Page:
This exploratory study of unsolicited thank you messages from e-mail digital reference users analyzed the information provided in these messages for user perspectives on digital reference success, outcomes, and quality elements in answers. Digital reference interactions receiving thank you messages were also compared with nonthanked interactions. Results indicated that librarians who used more words in answers were more likely to receive a thank you response from users and that many other factors, such as e-mail or Web form use or the librarians' expressing thanks to the user, did not appear to impact the thank you rate.
Librarians who answer questions in e-mail digital reference services are familiar with the intriguing phenomenon of the e-mail thank you message. In most question-answering interactions via email, librarians send an e-mail answer to a user's question and then never hear back again from the user, leaving the librarian wondering whether the answer was satisfactory or deficient in some way. However, occasionally the librarian receives a spontaneous, unsolicited e-mail thank you message from the user. Is it possible that these user thank you messages contain feedback that might benefit efforts in digital reference service evaluation, such as indications of digital reference interactions that were successful from the user perspective? This research examined thanked and nonthanked e-mail digital reference transcripts, and explored the textual content of users' thank you messages in evaluating the feedback provided by users in their digital reference thank you messages.
The setting for this study was the Internet Public Library (IPL), an entirely virtual library based at the University of Michigan (UMich) that has provided e-mail question-answering services for users around the world since March 1995. (1) Questions are submitted to the service via e-mail or Web forms and are answered primarily by volunteer professional librarians and graduate students in librarianship training who participate from universities across the United States and around the world. IPL transcripts of e-mail digital reference interactions between users and librarians include the user's initial question, the librarian's answer, internal system notations such as time and date stamps, and any subsequent responses by the user or the librarian. From January through December 2002, the period for which transcripts were sampled in this research study, 5,400 questions were answered by IPL and thank you responses were received from 861 users--an overall thank you rate of 15.9 percent for the twelve months of 2002.
Although thousands of libraries are now actively engaged in online question-answering via chat, e-mail, instant messaging, and other forms of digital reference, the research field is still very new. An early call for libraries to experiment with e-mail appeared in 1981, and by the mid-1980s the first librarians were engaged in chat and e-mail digital reference services at libraries such as those at University of Washington and the University of Maryland, and at the librarian-staffed Winstar Telebase chat service for online users of Prodigy and other Internet providers. (2) However, it was not until ten years later that the first research study explored the nature of the e-mail digital reference interaction in depth. (3)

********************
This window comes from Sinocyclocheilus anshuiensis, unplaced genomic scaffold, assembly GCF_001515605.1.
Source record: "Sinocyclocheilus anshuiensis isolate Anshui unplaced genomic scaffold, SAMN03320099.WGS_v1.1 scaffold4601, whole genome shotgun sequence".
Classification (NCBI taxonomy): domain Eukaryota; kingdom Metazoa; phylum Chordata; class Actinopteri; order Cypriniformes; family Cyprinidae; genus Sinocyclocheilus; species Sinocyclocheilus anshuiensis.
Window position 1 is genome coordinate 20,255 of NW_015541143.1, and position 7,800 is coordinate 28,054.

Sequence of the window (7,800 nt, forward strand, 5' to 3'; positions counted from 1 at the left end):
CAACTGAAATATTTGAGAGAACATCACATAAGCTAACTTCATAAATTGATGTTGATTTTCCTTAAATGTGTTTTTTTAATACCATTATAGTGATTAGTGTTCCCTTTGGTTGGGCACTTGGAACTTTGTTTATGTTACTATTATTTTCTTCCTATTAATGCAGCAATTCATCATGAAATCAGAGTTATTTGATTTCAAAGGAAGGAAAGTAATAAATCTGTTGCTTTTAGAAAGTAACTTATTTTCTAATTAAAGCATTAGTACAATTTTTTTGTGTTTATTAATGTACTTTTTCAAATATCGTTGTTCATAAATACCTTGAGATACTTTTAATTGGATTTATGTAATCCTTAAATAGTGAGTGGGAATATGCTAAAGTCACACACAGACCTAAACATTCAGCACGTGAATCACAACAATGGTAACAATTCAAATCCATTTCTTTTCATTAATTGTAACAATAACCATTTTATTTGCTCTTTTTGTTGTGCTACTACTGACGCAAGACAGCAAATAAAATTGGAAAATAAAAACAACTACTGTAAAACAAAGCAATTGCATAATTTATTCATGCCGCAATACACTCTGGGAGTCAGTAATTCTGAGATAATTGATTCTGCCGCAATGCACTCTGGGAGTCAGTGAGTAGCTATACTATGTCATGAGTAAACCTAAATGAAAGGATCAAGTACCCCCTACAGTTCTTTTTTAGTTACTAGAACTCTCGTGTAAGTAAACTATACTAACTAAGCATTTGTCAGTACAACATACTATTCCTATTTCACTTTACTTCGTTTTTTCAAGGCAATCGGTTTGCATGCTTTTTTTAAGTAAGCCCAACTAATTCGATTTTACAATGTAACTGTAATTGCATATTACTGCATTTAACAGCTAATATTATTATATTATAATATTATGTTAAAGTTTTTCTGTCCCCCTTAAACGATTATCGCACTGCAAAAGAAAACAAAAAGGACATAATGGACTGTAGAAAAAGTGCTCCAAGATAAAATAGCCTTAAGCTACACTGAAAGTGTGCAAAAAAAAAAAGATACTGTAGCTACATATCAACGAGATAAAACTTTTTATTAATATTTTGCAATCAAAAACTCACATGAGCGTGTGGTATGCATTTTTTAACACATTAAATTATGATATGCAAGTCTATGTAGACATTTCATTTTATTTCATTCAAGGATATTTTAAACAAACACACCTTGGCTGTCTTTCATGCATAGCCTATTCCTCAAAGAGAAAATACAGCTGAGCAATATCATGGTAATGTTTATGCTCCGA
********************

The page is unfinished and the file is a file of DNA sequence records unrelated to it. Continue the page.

Digital reference research primarily has focused on the interaction as occurring between question submission by the user and answer transmission by the librarian. However, a 2000 study of e-mail interactions at IPL noted the phenomenon of subsequent e-mail thank you messages from users sent back to the service after the digital reference interaction was already completed. Out of more than 2,300 e-mail questions to IPL for January-March 1999, users were observed to have sent back to the librarians 458 subsequent e-mail thank you messages--an approximately 20 percent overall thank you rate. (4)
The research literature in computer-mediated communications suggests that a communications mode such as email with reduced sensory cues lowers awareness of others in the interaction and tends to produce more impersonal behavior. (5) In digital reference, the chat user who suddenly logs off during the interaction or the e-mail user who fails to respond to a clarification question might be seen as examples of the greater impersonality of reduced sensory cues in online communications. Thus, the 20 percent of e-mail users observed by Carter and Janes who made an extra effort to write back and thank the librar. Jan even after
the question-answering interaction was over may represent a potential window of insight into true digital reference user satisfaction. In providing a further exploration of users' e-mail digital reference thank you messages, this study explores possibilities for using thank you messages in the evaluation of digital reference services.
This study analyzed 810 e-mail transcripts from IPL, including 558 thanked and 252 nonthanked digital reference interactions. The primary focus of this study was to examine the properties of thanked interactions, but a smaller sample of nonthanked interactions was also drawn for …